Given how often we hear of Bulgaria actively promoting archaeological finds, this story from Novinite seems somewhat strange (especially the stuff at the end):
A real archaeological treasure has popped out underneath the “Struma” highway construction works in western Bulgaria.
Archaeologists at the site have managed a last-minute rescue operation, pulling “under the nose” of waiting construction workers and machinery gold soldier breastplates, gold earrings and hairpins, and a number of silver and amber items, the Bulgarian Standard daily writes Friday.
The finds came from an unseen so far in size Thracian necropolis in the vicinity of the village of Dren, near the town of Radomir. They have been unearthed in the spring of 2012, after flooding in the area, but were kept secret in order to prevent their pillage from illegal treasure hunters.
Now, after the necropolis is buried underneath highway asphalt, the treasure will be on display for the first time Friday in the western city of Pernik on the occasion of its official day, according to Standard.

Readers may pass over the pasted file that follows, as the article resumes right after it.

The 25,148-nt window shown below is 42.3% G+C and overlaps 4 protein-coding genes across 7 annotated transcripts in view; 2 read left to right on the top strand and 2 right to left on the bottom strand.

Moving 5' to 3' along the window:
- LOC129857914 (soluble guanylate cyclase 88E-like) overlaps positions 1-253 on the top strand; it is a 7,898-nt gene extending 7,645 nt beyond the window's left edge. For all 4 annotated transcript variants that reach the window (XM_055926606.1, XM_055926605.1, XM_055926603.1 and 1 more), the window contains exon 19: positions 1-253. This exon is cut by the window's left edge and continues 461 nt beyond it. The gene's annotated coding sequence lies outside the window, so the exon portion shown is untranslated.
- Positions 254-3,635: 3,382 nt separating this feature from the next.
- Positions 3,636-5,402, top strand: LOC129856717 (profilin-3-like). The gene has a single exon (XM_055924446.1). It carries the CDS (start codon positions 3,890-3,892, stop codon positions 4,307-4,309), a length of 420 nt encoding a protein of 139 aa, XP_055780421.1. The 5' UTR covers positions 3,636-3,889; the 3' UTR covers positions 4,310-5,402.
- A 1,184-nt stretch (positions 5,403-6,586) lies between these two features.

The unique necropolis dates from 7-8th century BC. It includes an area of 5 825 square meters, and is over 300-meter long. Bulgarian archaeologists are quoted saying it has no analogue worldwide and it belonged to local Thracian aristocrats since they were the only ones allowed to wear gold.
At the beginning of the year, Bulgarian Prime Minister Boyko Borisov treated local archaeologists in a surprisingly offensive fashion with respect to an archaeological site found during the construction of the southwestern highway “Struma”.
Borisov and his Cabinet have reiterated a number of times their discontent over the fact that the very recent discoveries of Thracian archaeological sites along the route of the Struma Highway might delay its construction. In December 2011, Borisov accused the archaeologists of “racketeering” the state.